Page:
[John Wieners , Hyannisport, MA. February 21, 2002, John Wieners’ Last Reading]
The Allen Ginsberg Project is a pretty hyper-rich hyper-link site (as I’m sure all those who’ve been following us would agree). So it’s in the nature of the beast that links occasionally go dead (we try to keep on top of this, but, please (an appeal to our community) report and send in notice of any particularly frustrating broken links that you find – yes, we know about “Good Morning, Mr Orwell” and “Renaldo and Clara”!).
That said, the most egregious (and frustrating) “downed link” of … Read More
AG: First off, remember Jack Elliottwas talking about Okielanguage and he had that in common with (Jack) Kerouac? (So) the first texts I want to pick up on (for) this term are a couple (of) short texts from Mexico City Blues using that kind of Okie talk. The “146th Chorus” of Mexico City Blues – Is anybody familiar with that? Who has read some of Kerouac’s poetry? And who has not? Okay. We have, in the library, a tape of Kerouac reading his own poetry. It’s a cassette. If you have a cassette machine or can borrow
Mexican heart-throb actor, producer, director Diego Luna brings, once again, his acclaimed rendition of Allen’s “Howl” to the stage, tomorrow night (Saturday the 24th) (along with musical accompaniment by Jaime Lopez) as part of the 2012 Festival Internacional de Teatro Puebla Héctor Azar (Héctor Azar International Theater Festival, in Puebla, Mexico). Here‘s an audio taste of it.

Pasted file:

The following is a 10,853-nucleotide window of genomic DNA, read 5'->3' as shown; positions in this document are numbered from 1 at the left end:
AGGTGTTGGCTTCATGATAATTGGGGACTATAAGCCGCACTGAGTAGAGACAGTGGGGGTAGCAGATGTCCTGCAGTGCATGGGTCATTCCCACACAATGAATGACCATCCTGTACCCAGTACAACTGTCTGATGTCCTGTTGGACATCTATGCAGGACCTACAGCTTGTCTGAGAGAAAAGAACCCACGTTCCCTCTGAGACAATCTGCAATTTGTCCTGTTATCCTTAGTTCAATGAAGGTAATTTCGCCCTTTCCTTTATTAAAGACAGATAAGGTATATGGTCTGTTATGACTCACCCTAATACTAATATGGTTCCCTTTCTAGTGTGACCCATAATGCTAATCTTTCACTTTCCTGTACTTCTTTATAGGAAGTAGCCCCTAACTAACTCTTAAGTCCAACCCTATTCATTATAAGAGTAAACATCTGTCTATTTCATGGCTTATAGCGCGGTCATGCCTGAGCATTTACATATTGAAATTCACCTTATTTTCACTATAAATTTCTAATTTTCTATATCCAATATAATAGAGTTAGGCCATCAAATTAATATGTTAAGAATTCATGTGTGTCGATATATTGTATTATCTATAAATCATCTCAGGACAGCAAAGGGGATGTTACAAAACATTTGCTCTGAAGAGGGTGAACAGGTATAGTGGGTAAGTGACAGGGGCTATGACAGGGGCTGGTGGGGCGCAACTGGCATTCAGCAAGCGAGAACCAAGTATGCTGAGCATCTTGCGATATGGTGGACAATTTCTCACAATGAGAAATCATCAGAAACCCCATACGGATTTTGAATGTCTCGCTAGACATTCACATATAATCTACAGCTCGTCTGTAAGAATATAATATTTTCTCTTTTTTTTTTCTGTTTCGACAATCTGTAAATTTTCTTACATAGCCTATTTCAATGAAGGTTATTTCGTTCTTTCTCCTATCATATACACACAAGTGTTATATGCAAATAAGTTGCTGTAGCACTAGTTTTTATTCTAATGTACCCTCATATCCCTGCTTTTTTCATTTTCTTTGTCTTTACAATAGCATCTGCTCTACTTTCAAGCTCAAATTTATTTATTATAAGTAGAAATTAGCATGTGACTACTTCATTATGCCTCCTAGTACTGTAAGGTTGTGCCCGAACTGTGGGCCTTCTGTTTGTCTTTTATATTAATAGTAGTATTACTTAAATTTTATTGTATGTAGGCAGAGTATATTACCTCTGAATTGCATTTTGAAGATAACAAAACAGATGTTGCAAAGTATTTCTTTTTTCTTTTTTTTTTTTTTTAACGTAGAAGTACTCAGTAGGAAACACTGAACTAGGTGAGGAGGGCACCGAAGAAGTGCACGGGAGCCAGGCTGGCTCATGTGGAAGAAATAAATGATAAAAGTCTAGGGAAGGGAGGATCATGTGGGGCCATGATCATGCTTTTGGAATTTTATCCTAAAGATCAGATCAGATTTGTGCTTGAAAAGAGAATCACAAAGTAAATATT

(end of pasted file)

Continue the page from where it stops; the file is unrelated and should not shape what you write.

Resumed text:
JE: “Red River Valley”…okay, “Red River Valley”, that was it. I had never even heard about Woody Guthrieuntil I got to hanging out with a bull-rider named Todd Fletcher (who also came from Brooklyn, but nobody knew about that). He started cowboying in Arizona and was riding in rodeos all around the country, and I travelled around with Todd for about six months, going to rodeos, and, any time we’d have any free time, just loafing around, why, Todd’d be singing and playing the guitar. He sang a lot of folk songs and a lot of cowboy
[“My ex-girlfriend Helen Parker’s son Bruce, Ramblin’ Jack Eliot (sic) in cowboy hat, folk-singer student of Woody Guthrie in New Jersey, & a banjo friend. Ramblin’ Jack had stole my girl back in 1950 — here Greenwich Village, 1953. Allen Ginsberg” – c. Allen Ginsberg Estate]
AG: Jack (Elliott) here, well, where did you start? What I was interested in getting was some kind of history of the development of American folk poem ballad song. Jack is one of the inheritors of the lineage of Woody Guthrie. [Allen turns to Mike Burton] – I guess you are too, Mike? … Read More